Always been confused about the whole circumcision thing. All I know is that uncircumcised penises look weird sort of like a swiss roll (Like lil would say) or a slinky with skin over it...mad lumpy (eh). But there are many stories behind why circumcision is important ranging from religion to sexual effects. I did some research and this is what I've discovered.
Male circumcision is the removal of some or all of the foreskin (prepuce) from the penis. The word "circumcision" comes from Latin circum (meaning "around") and cædere (meaning "to cut"). Early depictions of circumcision are found in cave paintings and Ancient Egyptian tombs, though some pictures are open to interpretation. Religious male circumcision is considered a commandment from God in Judaism.In Islam, though not discussed in the Qur'an, male circumcision is widely practised and most often considered to be a sunnah.It is also customary in some Christian churches in Africa, including some Oriental Orthodox Churches. According to the World Health Organization (WHO), global estimates suggest that 30% of males are circumcised, of whom 68% are Muslim. The prevalence of circumcision varies mostly with religious affiliation, and sometimes culture. Most circumcisions are performed during adolescence for cultural or religious reasons; in some countries they are more commonly performed during infancy.
Jewish law states that circumcision is a 'mitzva aseh ("positive commandment" to perform an act) and is obligatory for Jewish-born males and for non-circumcised Jewish male converts. It is only postponed or abrogated in the case of threat to the life or health of the child It is usually performed by a mohel on the eighth day after birth in a ceremony called a Brit milah (or Bris milah, colloquially simply bris), which means "Covenant of circumcision" in Hebrew. It is considered of such importance that in some Orthodox communities the body of an uncircumcised Jewish male will sometimes be circumcised before burial. Although 19th century Reform leaders described it as "barbaric", the practice of circumcision "remained a central rite" and the Union for Reform Judaism has, since 1984, trained and certified over 300 practicing mohels under its "Berit Mila Program".Humanistic Judaism argues that "circumcision is not required for Jewish identity."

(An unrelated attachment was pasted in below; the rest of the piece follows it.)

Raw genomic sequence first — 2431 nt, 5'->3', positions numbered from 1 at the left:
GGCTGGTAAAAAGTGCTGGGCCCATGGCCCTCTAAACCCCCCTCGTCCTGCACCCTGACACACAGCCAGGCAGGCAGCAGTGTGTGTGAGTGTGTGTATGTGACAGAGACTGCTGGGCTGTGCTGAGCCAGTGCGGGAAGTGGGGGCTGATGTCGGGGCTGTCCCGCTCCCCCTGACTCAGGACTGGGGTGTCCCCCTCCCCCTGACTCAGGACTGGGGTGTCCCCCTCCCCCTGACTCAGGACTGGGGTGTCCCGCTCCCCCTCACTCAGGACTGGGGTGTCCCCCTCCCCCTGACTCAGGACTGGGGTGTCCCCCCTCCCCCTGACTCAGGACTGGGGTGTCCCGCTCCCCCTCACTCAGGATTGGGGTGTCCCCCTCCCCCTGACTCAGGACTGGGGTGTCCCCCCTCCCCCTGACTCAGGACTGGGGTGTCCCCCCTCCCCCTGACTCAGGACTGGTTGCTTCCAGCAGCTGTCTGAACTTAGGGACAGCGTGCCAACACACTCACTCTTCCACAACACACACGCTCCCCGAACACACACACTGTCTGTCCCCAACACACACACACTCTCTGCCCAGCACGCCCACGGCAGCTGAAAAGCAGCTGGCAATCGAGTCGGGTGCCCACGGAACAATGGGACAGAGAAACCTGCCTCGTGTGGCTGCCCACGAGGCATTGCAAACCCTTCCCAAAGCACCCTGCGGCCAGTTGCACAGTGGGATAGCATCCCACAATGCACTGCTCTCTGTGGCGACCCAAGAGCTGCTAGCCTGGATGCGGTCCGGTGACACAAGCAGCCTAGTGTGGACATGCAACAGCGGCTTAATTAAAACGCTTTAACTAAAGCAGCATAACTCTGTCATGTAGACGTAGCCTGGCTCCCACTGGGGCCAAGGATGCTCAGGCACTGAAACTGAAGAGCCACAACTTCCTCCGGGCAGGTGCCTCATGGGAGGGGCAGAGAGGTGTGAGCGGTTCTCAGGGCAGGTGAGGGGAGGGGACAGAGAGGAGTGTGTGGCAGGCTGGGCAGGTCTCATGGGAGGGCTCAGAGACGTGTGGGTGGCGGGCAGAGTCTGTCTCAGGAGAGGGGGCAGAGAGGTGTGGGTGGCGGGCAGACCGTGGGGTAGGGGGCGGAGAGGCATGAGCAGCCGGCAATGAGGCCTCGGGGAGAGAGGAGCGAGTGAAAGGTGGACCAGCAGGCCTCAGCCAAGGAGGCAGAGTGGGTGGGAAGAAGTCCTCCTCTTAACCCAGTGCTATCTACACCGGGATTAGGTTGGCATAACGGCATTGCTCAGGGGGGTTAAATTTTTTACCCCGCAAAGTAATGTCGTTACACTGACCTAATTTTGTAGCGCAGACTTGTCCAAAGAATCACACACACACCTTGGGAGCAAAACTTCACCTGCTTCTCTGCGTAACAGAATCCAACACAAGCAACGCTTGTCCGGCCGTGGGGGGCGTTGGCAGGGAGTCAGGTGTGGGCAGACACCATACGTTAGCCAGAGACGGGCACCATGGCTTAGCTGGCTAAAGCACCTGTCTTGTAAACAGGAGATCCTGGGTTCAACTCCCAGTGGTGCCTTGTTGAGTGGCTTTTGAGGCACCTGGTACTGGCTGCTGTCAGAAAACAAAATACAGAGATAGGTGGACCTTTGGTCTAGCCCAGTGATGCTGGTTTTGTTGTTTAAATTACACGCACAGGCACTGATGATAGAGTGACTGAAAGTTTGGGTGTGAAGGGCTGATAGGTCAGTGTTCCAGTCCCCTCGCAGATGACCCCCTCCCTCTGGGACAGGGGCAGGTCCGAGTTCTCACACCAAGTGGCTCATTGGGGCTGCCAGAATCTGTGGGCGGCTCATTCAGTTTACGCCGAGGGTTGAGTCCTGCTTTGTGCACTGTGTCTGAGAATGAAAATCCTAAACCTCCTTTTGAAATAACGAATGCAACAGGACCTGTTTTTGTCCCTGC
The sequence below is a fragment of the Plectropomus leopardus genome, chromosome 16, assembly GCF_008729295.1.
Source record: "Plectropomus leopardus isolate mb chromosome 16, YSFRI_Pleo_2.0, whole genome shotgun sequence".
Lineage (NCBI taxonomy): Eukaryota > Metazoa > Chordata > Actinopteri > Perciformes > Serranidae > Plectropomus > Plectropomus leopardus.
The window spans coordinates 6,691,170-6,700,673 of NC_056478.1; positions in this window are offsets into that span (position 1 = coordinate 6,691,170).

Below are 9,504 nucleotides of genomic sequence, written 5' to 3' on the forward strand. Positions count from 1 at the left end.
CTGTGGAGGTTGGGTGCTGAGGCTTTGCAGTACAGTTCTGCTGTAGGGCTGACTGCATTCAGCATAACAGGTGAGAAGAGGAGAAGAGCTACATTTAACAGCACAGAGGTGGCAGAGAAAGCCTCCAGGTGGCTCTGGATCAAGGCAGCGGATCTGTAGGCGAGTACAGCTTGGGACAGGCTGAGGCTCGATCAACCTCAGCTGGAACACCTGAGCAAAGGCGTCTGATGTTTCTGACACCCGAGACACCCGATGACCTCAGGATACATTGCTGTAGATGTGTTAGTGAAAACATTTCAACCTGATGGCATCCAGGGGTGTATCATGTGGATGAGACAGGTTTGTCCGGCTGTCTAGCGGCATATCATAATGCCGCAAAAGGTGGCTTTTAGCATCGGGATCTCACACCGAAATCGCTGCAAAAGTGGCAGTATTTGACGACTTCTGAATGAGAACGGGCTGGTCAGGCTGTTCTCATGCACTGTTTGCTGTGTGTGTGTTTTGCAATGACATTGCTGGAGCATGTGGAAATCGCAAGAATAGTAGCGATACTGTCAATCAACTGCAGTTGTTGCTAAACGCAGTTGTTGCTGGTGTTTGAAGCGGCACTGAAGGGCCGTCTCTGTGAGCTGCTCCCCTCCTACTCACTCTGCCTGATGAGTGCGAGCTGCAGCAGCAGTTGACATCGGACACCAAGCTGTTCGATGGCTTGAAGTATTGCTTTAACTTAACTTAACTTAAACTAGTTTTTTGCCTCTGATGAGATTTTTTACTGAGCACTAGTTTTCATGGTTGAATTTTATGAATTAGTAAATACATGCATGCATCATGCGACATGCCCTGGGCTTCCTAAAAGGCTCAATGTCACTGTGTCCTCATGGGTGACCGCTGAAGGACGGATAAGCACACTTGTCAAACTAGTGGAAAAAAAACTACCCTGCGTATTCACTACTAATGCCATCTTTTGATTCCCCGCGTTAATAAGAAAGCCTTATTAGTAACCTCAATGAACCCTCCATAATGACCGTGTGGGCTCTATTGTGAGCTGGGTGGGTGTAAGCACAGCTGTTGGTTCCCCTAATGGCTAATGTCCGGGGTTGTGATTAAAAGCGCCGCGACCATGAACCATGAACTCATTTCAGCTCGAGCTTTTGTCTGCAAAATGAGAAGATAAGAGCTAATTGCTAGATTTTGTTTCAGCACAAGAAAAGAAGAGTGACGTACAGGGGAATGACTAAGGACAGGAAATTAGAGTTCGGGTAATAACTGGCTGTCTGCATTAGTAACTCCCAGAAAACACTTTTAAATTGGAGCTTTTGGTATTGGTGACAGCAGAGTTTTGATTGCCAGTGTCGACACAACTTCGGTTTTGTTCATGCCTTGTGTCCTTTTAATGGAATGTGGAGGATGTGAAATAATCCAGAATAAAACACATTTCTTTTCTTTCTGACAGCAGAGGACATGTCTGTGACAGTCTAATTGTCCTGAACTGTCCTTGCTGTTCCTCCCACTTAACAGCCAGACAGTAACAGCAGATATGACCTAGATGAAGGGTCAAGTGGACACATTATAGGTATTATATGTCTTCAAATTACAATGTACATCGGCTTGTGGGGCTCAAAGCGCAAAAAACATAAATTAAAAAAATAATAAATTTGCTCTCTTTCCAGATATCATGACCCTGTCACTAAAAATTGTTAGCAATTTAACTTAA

In Islam, circumcision is mentioned in some hadith (it is referred as Khitan), but not in the Qur'an. Some Fiqh scholars state that circumcision is recommended (Sunnah); others that it is obligatory. some have quoted the hadith to argue that the requirement of circumcision is based on the covenant with Abraham.While endorsing circumcision for males, Islamic scholars note that it is not a requirement for converting to Islam.
Some medical associations take the position that the parents should determine what is in the best interest of the infant or child, but the Royal Australasian College of Physicians (RACP) and the British Medical Association (BMA) observe that controversy exists on this issue.The BMA state that in general, "the parents should determine how best to promote their children’s interests, and it is for society to decide what limits should be imposed on parental choices." They state that because the parents' interests and the child's interests sometimes differ, there are "limits on parents' rights to choose and parents are not entitled to demand medical procedures contrary to their child's best interests." They state that competent children may decide for themselves.UNAIDS states that "[m]ale circumcision is a voluntary surgical procedure and health care providers must ensure that men and young boys are given all the necessary information to enable them to make free and informed choices either for or against getting circumcised.
The American Academy of Pediatrics (1999) stated: "Circumcision has been suggested as an effective method of maintaining penile hygiene since the time of the Egyptian dynasties, but there is little evidence to affirm the association between circumcision status and optimal penile hygiene."
An inflammation of the glans penis and foreskin is called balanoposthitis; that affecting the glans alone is called balanitis. Both conditions are usually treated with topical antibiotics (metronidazole cream) and antifungals (clotrimazole cream) or low-potency steroid creams. Although not as necessary as in the past, circumcision may be considered for recurrent or resistant cases. Escala and Rickwood recommend against a policy of routine infant circumcision to avoid balanitis saying that the condition affects no more than 4% of boys, does not cause pathological phimosis, and in most cases is not serious.
The American Cancer Society (2009) stated, "Most experts agree that circumcision should not be recommended solely as a way to prevent penile cancer."
The American Academy of Pediatrics (1999) stated that studies suggest that neonatal circumcision confers some protection from penile cancer, but circumcision at a later age does not seem to confer the same level of protection. Further, because penile cancer is a rare disease, the risk of penile cancer developing in an uncircumcised man, although increased compared with a circumcised man, remains low.
The age-adjusted annual incidence of penile cancer is 0.82 per 100,000 in Denmark, 2.9-6.8 per 100,000 in Brazil, 0.9 to 1 per 100,000 in the USA, and 2.0-10.5 per 100,000 in India. Researchers have reported that the risk of penile cancer is greater in never-circumcised men than in men who had been circumcised at birth; estimates of the relative risk include 3 and 22 -Via wikipedia